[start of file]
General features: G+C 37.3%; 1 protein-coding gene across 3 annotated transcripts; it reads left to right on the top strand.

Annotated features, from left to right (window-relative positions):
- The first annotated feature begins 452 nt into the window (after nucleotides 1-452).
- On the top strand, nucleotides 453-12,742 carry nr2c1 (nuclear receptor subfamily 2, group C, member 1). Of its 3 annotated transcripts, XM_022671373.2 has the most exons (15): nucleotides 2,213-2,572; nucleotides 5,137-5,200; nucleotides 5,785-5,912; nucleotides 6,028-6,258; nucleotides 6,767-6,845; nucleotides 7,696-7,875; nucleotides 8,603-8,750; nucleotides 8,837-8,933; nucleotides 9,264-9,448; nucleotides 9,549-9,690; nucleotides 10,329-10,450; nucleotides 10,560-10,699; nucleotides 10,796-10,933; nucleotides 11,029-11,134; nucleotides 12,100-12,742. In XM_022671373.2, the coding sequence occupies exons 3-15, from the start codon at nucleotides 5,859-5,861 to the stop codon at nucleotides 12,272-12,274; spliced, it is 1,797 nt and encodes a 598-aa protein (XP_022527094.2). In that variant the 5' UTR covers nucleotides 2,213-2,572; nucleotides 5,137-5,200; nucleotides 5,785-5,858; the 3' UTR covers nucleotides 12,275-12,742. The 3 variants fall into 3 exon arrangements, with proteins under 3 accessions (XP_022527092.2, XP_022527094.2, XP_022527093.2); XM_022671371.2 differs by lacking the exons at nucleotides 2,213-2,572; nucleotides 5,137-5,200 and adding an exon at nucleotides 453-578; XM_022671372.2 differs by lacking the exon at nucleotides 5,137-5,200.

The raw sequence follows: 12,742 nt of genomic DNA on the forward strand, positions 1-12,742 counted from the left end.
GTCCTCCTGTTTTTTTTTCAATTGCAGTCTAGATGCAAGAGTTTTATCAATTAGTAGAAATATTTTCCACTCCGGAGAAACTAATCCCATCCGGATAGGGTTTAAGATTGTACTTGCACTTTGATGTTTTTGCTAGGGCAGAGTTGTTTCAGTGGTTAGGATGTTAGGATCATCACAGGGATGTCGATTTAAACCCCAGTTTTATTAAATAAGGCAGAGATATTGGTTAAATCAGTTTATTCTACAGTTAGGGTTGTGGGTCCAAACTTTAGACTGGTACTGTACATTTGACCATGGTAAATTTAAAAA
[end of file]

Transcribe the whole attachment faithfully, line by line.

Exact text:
General features: G+C 37.3%; 1 protein-coding gene across 3 annotated transcripts; it reads left to right on the top strand.

Annotated features, from left to right (window-relative positions):
- The first annotated feature begins 452 nt into the window (after nucleotides 1-452).
- On the top strand, nucleotides 453-12,742 carry nr2c1 (nuclear receptor subfamily 2, group C, member 1). Of its 3 annotated transcripts, XM_022671373.2 has the most exons (15): nucleotides 2,213-2,572; nucleotides 5,137-5,200; nucleotides 5,785-5,912; nucleotides 6,028-6,258; nucleotides 6,767-6,845; nucleotides 7,696-7,875; nucleotides 8,603-8,750; nucleotides 8,837-8,933; nucleotides 9,264-9,448; nucleotides 9,549-9,690; nucleotides 10,329-10,450; nucleotides 10,560-10,699; nucleotides 10,796-10,933; nucleotides 11,029-11,134; nucleotides 12,100-12,742. In XM_022671373.2, the coding sequence occupies exons 3-15, from the start codon at nucleotides 5,859-5,861 to the stop codon at nucleotides 12,272-12,274; spliced, it is 1,797 nt and encodes a 598-aa protein (XP_022527094.2). In that variant the 5' UTR covers nucleotides 2,213-2,572; nucleotides 5,137-5,200; nucleotides 5,785-5,858; the 3' UTR covers nucleotides 12,275-12,742. The 3 variants fall into 3 exon arrangements, with proteins under 3 accessions (XP_022527092.2, XP_022527094.2, XP_022527093.2); XM_022671371.2 differs by lacking the exons at nucleotides 2,213-2,572; nucleotides 5,137-5,200 and adding an exon at nucleotides 453-578; XM_022671372.2 differs by lacking the exon at nucleotides 5,137-5,200.

The raw sequence follows: 12,742 nt of genomic DNA on the forward strand, positions 1-12,742 counted from the left end.
GTCCTCCTGTTTTTTTTTCAATTGCAGTCTAGATGCAAGAGTTTTATCAATTAGTAGAAATATTTTCCACTCCGGAGAAACTAATCCCATCCGGATAGGGTTTAAGATTGTACTTGCACTTTGATGTTTTTGCTAGGGCAGAGTTGTTTCAGTGGTTAGGATGTTAGGATCATCACAGGGATGTCGATTTAAACCCCAGTTTTATTAAATAAGGCAGAGATATTGGTTAAATCAGTTTATTCTACAGTTAGGGTTGTGGGTCCAAACTTTAGACTGGTACTGTACATTTGACCATGGTAAATTTAAAAA